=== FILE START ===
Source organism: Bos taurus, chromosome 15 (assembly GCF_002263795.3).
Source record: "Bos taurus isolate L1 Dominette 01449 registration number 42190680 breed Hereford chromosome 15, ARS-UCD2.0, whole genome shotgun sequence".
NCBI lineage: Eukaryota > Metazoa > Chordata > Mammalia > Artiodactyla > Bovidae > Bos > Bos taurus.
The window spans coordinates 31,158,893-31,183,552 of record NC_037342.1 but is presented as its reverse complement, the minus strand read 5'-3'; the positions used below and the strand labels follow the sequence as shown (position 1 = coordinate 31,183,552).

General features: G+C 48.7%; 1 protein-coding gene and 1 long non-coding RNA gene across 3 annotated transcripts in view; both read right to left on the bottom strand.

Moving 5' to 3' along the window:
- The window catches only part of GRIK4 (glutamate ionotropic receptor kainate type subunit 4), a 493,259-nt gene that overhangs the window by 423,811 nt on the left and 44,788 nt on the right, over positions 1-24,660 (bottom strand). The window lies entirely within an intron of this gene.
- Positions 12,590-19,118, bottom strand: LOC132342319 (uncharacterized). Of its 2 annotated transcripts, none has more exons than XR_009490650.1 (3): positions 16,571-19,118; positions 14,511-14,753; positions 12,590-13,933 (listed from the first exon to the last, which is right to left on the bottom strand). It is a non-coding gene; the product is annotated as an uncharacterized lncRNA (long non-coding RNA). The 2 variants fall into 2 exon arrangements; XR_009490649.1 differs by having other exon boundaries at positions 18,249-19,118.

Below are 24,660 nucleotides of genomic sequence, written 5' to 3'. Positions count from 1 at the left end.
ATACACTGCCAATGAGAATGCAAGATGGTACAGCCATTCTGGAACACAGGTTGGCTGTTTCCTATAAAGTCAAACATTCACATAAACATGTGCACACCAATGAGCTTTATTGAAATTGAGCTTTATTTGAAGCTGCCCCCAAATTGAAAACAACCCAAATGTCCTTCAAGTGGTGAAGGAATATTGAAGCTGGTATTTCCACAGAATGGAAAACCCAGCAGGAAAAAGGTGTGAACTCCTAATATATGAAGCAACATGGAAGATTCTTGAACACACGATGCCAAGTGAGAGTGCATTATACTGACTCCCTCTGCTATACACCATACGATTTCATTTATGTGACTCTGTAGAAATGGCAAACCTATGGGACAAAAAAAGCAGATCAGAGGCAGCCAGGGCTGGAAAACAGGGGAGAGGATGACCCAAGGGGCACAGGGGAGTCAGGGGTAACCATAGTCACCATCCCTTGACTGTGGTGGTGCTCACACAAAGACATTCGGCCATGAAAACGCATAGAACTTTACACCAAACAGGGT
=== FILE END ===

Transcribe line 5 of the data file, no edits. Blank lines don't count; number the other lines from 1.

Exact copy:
General features: G+C 48.7%; 1 protein-coding gene and 1 long non-coding RNA gene across 3 annotated transcripts in view; both read right to left on the bottom strand.